Jupiter’s moon Europa is an intriguing world. It’s the smoothest body in the Solar System, and the sixth-largest moon in the Solar System, though it’s the smallest of the four Galilean moons. Most intriguing of all is Europa’s subsurface ocean and the potential for habitability.
The scientific consensus is that Europa has a subsurface ocean underneath its exceptionally smooth, icy surface. The crust is estimated to be between 10–30 km (6–19 mi) thick, and the ocean under it could be about 100 km (60 mi) deep. If true, then the volume of Europa’s ocean is about two or three times the volume of Earth’s oceans.
The interior of Europa is kept warm by tidal heating, and possibly by radioactive decay of elements in its rocky mantle. But studies do show that radioactive decay alone isn’t enough to produce the heat in Europa. Whatever the exact source of the heat is, it’s enough to create the subsurface ocean.
It’s likely a salt-water ocean, which is important for habitability. Initially, scientists thought that the saltiness came from magnesium chloride, which is basically Epsom salts. But a new study from scientists at Caltech/JPL shows that it may not be magnesium chloride, but rather sodium chloride, the same type of salt that makes Earth’s oceans salty.
The new study is called “Sodium chloride on the surface of Europa” and it’s published in the June 12th issue of Science Advances. The authors are Samantha Trumbo, Michael Brown, and Kevin Hand. Trumbo is the lead author of the paper.
The discovery stems from Hubble observations of the surface of Europa. There are yellowish areas on the surface of the moon which up until now have remained a little mysterious.
Europa’s surface is a geologically young icy shell. So anything that’s on the surface is likely from the ocean below. That, and the cracks and fractures in the icy shell, is what’s led scientists to think that there’s an ocean under there. An ocean rich in sulfate salts.
But new spectral data from the Keck Observatory suggested that the salts on the surface weren’t magnesium sulfates. Absorption lines indicating the presence of magnesium sulfates were absent in the Keck data. Those types of salts have very distinctive absorption lines and they just weren’t there. Scientists thought that they might be seeing sodium chloride on the surface, but the problem is that sodium chloride doesn’t make its presence known in infrared.
“We thought that we might be seeing sodium chlorides, but they are essentially featureless in an infrared spectrum,” says Mike Brown, the Richard and Barbara Rosenberg Professor of Planetary Astronomy at Caltech and co-author of the Science Advances paper.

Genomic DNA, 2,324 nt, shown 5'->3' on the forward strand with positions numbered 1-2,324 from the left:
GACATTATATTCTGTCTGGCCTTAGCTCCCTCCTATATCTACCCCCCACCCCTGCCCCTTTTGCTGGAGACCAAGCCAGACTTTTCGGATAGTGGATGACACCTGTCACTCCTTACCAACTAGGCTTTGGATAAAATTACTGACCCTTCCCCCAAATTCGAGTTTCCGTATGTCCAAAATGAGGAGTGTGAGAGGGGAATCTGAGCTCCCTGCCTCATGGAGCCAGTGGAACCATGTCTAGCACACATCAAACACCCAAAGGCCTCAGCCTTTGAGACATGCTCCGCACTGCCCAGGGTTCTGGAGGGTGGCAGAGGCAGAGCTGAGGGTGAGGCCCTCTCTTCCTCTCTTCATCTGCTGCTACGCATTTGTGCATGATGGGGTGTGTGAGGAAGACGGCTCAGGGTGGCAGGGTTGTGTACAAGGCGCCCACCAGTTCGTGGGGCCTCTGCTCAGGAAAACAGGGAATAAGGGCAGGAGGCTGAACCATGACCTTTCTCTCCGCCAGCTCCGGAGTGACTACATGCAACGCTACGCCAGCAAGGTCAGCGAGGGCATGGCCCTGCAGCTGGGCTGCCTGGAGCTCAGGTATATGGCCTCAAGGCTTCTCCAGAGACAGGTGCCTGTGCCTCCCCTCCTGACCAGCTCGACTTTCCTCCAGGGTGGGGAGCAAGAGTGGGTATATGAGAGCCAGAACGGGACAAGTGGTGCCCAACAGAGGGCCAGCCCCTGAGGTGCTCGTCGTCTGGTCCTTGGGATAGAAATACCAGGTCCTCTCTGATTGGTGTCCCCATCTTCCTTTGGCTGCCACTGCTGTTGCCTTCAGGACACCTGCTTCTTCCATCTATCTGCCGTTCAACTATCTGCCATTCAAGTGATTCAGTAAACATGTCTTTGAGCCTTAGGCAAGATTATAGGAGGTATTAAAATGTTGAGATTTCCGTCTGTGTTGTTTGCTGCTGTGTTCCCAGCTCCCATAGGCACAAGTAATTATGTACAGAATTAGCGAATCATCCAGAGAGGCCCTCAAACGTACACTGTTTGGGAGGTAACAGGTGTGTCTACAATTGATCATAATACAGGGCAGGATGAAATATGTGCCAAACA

But a colleague of Brown’s, and eventual co-author of the new paper, had an insight into the problem.
His name is Kevin Hand, of JPL. He had irradiated ocean salts in a laboratory, under Europa-like conditions.He found that after irradiation, sodium chloride revealed itself in visible light, by changing color. The color it changed into? You guessed it: yellow. Just like in the yellow region on Europa’s surface, named Tara Regio.
“Sodium chloride is a bit like invisible ink on Europa’s surface. Before irradiation, you can’t tell it’s there, but after irradiation, the color jumps right out at you,” says Hand, scientist at JPL and co-author of the Science Advances paper.
“No one has taken visible wavelength spectra of Europa before that had this sort of spatial and spectral resolution. The Galileo spacecraft didn’t have a visible spectrometer. It just had a near-infrared spectrometer,” says Caltech graduate student Samantha Trumbo, the lead author of the paper.
The trio of scientists then turned to the Hubble Space Telescope to advance the idea. They pointed the Hubble at Europa and found an absorption line in the visible spectrum that perfectly matched the irradiated salt. This confirmed the presence of irradiated sodium chloride on Europa. And the probable source for that is the subsurface ocean.
“We’ve had the capacity to do this analysis with the Hubble Space Telescope for the past 20 years,” Brown says. “It’s just that nobody thought to look.”
This is strong evidence in support of a subsurface ocean with sodium chloride like Earth’s oceans. But it’s not a slam dunk. It might be evidence of different materials in the icy crust.
In any case, the study presents more intrigue surrounding Europa.
As the authors say at the end of their paper, “Regardless of whether the observed NaCl directly relates to the ocean composition, its presence warrants a reevaluation of our understanding of the geochemistry of Europa.”
If the salt in the ocean is magnesium sulfate, it could have leached into the ocean from the rocks on the ocean floor. But if it’s sodium chloride, that’s a different story.
“Magnesium sulfate would simply have leached into the ocean from rocks on the ocean floor, but sodium chloride may indicate that the ocean floor is hydrothermally active,” Trumbo says. “That would mean Europa is a more geologically interesting planetary body than previously believed.”
Fire up the rockets. Let’s go and find out!
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